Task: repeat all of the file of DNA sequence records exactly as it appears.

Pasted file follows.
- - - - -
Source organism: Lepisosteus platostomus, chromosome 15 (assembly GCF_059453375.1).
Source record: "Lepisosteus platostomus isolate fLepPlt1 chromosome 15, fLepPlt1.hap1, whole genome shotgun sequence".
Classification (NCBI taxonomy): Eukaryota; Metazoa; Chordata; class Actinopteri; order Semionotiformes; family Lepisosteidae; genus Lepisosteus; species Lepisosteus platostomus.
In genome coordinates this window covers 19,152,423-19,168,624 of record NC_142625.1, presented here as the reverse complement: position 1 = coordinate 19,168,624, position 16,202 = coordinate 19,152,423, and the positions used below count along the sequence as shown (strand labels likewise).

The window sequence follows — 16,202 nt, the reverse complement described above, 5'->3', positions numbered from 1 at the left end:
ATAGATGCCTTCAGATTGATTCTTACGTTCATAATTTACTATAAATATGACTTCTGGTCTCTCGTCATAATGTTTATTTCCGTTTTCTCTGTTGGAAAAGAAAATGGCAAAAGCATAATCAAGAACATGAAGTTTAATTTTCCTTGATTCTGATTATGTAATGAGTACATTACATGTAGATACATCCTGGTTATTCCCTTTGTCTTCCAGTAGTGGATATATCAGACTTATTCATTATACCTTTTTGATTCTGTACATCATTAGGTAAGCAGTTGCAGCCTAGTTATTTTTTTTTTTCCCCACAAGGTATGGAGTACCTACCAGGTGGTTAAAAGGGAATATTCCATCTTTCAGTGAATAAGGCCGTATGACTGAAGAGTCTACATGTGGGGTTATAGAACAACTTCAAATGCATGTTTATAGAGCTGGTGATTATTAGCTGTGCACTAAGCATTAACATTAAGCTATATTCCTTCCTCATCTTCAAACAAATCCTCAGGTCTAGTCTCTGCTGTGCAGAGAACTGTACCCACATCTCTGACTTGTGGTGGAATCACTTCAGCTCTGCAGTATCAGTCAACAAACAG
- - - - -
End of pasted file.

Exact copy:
Source organism: Lepisosteus platostomus, chromosome 15 (assembly GCF_059453375.1).
Source record: "Lepisosteus platostomus isolate fLepPlt1 chromosome 15, fLepPlt1.hap1, whole genome shotgun sequence".
Classification (NCBI taxonomy): Eukaryota; Metazoa; Chordata; class Actinopteri; order Semionotiformes; family Lepisosteidae; genus Lepisosteus; species Lepisosteus platostomus.
In genome coordinates this window covers 19,152,423-19,168,624 of record NC_142625.1, presented here as the reverse complement: position 1 = coordinate 19,168,624, position 16,202 = coordinate 19,152,423, and the positions used below count along the sequence as shown (strand labels likewise).

The window sequence follows — 16,202 nt, the reverse complement described above, 5'->3', positions numbered from 1 at the left end:
ATAGATGCCTTCAGATTGATTCTTACGTTCATAATTTACTATAAATATGACTTCTGGTCTCTCGTCATAATGTTTATTTCCGTTTTCTCTGTTGGAAAAGAAAATGGCAAAAGCATAATCAAGAACATGAAGTTTAATTTTCCTTGATTCTGATTATGTAATGAGTACATTACATGTAGATACATCCTGGTTATTCCCTTTGTCTTCCAGTAGTGGATATATCAGACTTATTCATTATACCTTTTTGATTCTGTACATCATTAGGTAAGCAGTTGCAGCCTAGTTATTTTTTTTTTTCCCCACAAGGTATGGAGTACCTACCAGGTGGTTAAAAGGGAATATTCCATCTTTCAGTGAATAAGGCCGTATGACTGAAGAGTCTACATGTGGGGTTATAGAACAACTTCAAATGCATGTTTATAGAGCTGGTGATTATTAGCTGTGCACTAAGCATTAACATTAAGCTATATTCCTTCCTCATCTTCAAACAAATCCTCAGGTCTAGTCTCTGCTGTGCAGAGAACTGTACCCACATCTCTGACTTGTGGTGGAATCACTTCAGCTCTGCAGTATCAGTCAACAAACAG